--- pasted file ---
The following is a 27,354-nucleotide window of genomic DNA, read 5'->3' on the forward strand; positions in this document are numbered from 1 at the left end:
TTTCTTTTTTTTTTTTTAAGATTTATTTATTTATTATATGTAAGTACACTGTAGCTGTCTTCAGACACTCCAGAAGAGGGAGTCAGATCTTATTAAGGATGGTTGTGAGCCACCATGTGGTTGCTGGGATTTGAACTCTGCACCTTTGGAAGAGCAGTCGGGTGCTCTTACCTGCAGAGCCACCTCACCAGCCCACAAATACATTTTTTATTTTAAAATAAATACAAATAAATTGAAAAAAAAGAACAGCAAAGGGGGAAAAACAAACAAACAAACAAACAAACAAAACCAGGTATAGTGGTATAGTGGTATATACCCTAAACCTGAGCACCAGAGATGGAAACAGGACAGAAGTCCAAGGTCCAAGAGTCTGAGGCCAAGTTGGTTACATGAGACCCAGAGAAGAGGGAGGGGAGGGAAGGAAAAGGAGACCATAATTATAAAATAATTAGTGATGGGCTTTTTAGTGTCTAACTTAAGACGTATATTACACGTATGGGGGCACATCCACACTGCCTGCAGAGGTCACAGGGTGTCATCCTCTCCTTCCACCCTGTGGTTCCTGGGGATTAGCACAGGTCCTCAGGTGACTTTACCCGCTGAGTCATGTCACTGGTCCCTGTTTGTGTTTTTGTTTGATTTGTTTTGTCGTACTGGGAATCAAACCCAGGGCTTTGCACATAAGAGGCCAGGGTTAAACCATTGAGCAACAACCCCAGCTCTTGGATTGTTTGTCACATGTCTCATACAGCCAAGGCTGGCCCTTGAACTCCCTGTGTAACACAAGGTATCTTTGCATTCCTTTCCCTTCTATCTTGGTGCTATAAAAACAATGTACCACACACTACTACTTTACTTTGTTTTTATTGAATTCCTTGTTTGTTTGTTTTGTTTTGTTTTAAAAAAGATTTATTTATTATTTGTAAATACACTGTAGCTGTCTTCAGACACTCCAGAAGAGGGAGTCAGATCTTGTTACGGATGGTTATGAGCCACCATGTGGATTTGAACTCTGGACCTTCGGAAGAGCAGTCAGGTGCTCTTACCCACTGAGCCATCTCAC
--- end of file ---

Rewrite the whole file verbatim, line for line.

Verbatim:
The following is a 27,354-nucleotide window of genomic DNA, read 5'->3' on the forward strand; positions in this document are numbered from 1 at the left end:
TTTCTTTTTTTTTTTTTAAGATTTATTTATTTATTATATGTAAGTACACTGTAGCTGTCTTCAGACACTCCAGAAGAGGGAGTCAGATCTTATTAAGGATGGTTGTGAGCCACCATGTGGTTGCTGGGATTTGAACTCTGCACCTTTGGAAGAGCAGTCGGGTGCTCTTACCTGCAGAGCCACCTCACCAGCCCACAAATACATTTTTTATTTTAAAATAAATACAAATAAATTGAAAAAAAAGAACAGCAAAGGGGGAAAAACAAACAAACAAACAAACAAACAAAACCAGGTATAGTGGTATAGTGGTATATACCCTAAACCTGAGCACCAGAGATGGAAACAGGACAGAAGTCCAAGGTCCAAGAGTCTGAGGCCAAGTTGGTTACATGAGACCCAGAGAAGAGGGAGGGGAGGGAAGGAAAAGGAGACCATAATTATAAAATAATTAGTGATGGGCTTTTTAGTGTCTAACTTAAGACGTATATTACACGTATGGGGGCACATCCACACTGCCTGCAGAGGTCACAGGGTGTCATCCTCTCCTTCCACCCTGTGGTTCCTGGGGATTAGCACAGGTCCTCAGGTGACTTTACCCGCTGAGTCATGTCACTGGTCCCTGTTTGTGTTTTTGTTTGATTTGTTTTGTCGTACTGGGAATCAAACCCAGGGCTTTGCACATAAGAGGCCAGGGTTAAACCATTGAGCAACAACCCCAGCTCTTGGATTGTTTGTCACATGTCTCATACAGCCAAGGCTGGCCCTTGAACTCCCTGTGTAACACAAGGTATCTTTGCATTCCTTTCCCTTCTATCTTGGTGCTATAAAAACAATGTACCACACACTACTACTTTACTTTGTTTTTATTGAATTCCTTGTTTGTTTGTTTTGTTTTGTTTTAAAAAAGATTTATTTATTATTTGTAAATACACTGTAGCTGTCTTCAGACACTCCAGAAGAGGGAGTCAGATCTTGTTACGGATGGTTATGAGCCACCATGTGGATTTGAACTCTGGACCTTCGGAAGAGCAGTCAGGTGCTCTTACCCACTGAGCCATCTCAC